The Museum of Modern Art has mounted a stunning and gratifying exhibition titled “Edvard Munch: The Modern Life of the Soul.” The title may be somewhat pretentious, but the display itself is not. MoMA has assembled some 87 paintings and 50 works on paper for the exhibition, which runs through May 8, 2006. Most importantly, the selections reflect the breadth of Munch’s vision and not just his well known dark side, although that certainly is also represented.

This is a special opportunity to become better acquainted with the renowned artist (1863-1944). His most famous “Scream” paintings are not there—a stolen one is still being hunted down. However, there are two “The Scream” lithographs, one black and white, the other with watercolor additions.

Included are numerous self-portraits, which demonstrate how the artist saw himself at different stages of his life. He also did an intriguing portrait of the great playwright August Strindberg, as well as other impressive portraits of various individuals.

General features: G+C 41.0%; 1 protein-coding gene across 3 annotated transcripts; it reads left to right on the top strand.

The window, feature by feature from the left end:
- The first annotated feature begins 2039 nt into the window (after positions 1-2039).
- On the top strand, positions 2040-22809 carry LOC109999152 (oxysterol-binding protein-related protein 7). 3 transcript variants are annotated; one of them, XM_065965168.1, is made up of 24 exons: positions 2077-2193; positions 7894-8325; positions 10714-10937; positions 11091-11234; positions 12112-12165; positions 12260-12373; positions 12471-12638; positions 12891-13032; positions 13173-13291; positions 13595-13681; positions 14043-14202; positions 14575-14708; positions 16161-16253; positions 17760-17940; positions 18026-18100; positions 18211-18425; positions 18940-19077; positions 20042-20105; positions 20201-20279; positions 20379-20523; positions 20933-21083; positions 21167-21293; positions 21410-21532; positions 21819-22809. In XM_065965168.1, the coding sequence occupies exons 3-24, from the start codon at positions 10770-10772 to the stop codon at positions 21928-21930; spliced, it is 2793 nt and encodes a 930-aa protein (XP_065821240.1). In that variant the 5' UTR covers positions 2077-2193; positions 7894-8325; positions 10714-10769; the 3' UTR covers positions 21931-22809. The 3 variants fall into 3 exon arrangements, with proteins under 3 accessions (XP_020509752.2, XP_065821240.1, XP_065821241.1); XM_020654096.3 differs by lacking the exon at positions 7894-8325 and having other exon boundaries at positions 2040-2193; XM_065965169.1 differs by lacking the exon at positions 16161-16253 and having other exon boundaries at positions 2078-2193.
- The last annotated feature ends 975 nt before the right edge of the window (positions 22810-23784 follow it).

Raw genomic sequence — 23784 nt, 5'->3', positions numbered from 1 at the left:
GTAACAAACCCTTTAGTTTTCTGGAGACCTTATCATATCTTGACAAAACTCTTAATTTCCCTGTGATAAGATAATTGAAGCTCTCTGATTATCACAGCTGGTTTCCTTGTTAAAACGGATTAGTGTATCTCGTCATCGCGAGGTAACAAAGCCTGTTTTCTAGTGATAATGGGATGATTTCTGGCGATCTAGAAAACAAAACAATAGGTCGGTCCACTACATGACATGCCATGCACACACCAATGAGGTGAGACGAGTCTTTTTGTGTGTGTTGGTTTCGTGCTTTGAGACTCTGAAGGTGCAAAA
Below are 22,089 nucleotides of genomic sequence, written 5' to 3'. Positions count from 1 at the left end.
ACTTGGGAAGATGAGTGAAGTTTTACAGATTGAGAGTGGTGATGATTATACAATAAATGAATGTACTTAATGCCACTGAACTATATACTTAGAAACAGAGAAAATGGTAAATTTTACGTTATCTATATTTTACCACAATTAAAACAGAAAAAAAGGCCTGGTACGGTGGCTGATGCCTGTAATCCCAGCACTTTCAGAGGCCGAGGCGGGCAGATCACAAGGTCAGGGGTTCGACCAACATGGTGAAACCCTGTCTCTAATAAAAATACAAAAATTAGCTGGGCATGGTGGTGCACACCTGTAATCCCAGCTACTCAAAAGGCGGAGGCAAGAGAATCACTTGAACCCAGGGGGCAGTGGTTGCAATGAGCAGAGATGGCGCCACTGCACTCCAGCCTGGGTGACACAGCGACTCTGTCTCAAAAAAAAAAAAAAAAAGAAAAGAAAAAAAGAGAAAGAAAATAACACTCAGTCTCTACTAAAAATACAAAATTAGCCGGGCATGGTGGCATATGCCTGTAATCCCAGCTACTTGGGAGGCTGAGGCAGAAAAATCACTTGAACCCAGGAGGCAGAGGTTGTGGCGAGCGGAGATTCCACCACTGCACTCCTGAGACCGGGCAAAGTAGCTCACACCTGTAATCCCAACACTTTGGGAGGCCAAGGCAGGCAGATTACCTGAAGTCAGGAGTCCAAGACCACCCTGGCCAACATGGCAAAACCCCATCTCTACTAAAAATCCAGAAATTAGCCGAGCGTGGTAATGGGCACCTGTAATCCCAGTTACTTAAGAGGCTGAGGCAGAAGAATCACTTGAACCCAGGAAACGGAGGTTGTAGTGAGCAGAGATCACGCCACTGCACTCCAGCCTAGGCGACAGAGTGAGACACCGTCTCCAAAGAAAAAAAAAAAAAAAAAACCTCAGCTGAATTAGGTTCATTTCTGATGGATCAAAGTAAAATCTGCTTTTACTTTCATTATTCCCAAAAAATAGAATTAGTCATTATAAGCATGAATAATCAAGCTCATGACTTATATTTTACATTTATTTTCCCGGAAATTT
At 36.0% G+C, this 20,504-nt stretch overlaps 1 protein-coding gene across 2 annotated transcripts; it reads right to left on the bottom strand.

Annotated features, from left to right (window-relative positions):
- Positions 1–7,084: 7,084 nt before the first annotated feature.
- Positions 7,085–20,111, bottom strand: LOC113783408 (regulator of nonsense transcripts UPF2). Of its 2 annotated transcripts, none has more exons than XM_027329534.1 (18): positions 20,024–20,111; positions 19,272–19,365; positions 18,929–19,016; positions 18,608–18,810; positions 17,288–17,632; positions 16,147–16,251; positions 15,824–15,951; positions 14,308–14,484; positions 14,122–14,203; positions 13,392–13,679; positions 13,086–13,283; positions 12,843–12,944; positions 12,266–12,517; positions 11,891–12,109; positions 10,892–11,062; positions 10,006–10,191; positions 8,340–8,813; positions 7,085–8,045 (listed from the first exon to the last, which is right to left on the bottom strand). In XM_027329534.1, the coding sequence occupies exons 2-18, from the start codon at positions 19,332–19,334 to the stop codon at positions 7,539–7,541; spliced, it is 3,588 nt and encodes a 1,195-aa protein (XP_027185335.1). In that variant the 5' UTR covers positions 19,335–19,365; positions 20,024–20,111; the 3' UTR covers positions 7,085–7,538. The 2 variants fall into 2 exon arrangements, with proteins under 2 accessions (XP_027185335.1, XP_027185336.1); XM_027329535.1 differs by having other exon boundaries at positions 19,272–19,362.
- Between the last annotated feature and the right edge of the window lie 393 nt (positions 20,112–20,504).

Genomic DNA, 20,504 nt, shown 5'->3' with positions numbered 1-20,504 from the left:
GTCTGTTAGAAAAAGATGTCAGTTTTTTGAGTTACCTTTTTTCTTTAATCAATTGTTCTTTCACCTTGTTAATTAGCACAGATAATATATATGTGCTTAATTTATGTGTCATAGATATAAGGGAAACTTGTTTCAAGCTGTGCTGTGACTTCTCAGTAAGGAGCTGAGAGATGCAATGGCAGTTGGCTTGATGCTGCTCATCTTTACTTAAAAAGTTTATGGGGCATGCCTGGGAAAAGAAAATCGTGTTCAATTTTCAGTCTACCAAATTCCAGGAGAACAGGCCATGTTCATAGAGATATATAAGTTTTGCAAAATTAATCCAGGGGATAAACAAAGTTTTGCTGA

Some very upbeat work includes a striking painting of children and various paintings doting on women, including a whimsical one titled “Red-Haired Girl with White Rat.” There are street scenes from Oslo and his “The Ages of Life Triptych” reveling in naked men.

Of course, there are also paintings related to jealousy, illness and death, including the poignant “The Drowned Boy.” Munch’s somber side is repeatedly evident. But generally people have not been aware of his broad interest in life and his surroundings, as reflected in other aspects of his work. This is certainly the occasion to broaden one’s knowledge of Munch and to appreciate the artistic skill and the intensity that make him so fascinating a subject. Chief Curator at Large Kynaston McShine is to be commended for organizing the extensive treat.

The exhibition is in the Joan and Preston Robert Tisch Gallery on the sixth floor. At the Museum of Modern Art, 11 West 53rd Street. Phone: 212-708-9400.

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